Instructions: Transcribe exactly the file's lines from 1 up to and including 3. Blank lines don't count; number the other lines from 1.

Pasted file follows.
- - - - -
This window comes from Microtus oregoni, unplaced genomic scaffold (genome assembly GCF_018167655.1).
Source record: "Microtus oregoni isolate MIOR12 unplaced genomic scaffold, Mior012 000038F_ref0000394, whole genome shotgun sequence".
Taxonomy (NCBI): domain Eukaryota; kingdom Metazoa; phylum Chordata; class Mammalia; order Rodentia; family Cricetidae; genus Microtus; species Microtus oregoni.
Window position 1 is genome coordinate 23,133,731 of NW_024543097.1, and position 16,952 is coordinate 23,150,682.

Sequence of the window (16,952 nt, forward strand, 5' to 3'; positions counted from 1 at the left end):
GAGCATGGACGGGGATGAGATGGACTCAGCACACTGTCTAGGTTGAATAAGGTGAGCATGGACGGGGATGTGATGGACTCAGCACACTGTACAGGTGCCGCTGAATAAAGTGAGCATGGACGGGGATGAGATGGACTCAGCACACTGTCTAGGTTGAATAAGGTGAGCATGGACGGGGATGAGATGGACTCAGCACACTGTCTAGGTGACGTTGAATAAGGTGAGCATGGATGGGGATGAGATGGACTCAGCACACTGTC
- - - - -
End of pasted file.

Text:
This window comes from Microtus oregoni, unplaced genomic scaffold (genome assembly GCF_018167655.1).
Source record: "Microtus oregoni isolate MIOR12 unplaced genomic scaffold, Mior012 000038F_ref0000394, whole genome shotgun sequence".
Taxonomy (NCBI): domain Eukaryota; kingdom Metazoa; phylum Chordata; class Mammalia; order Rodentia; family Cricetidae; genus Microtus; species Microtus oregoni.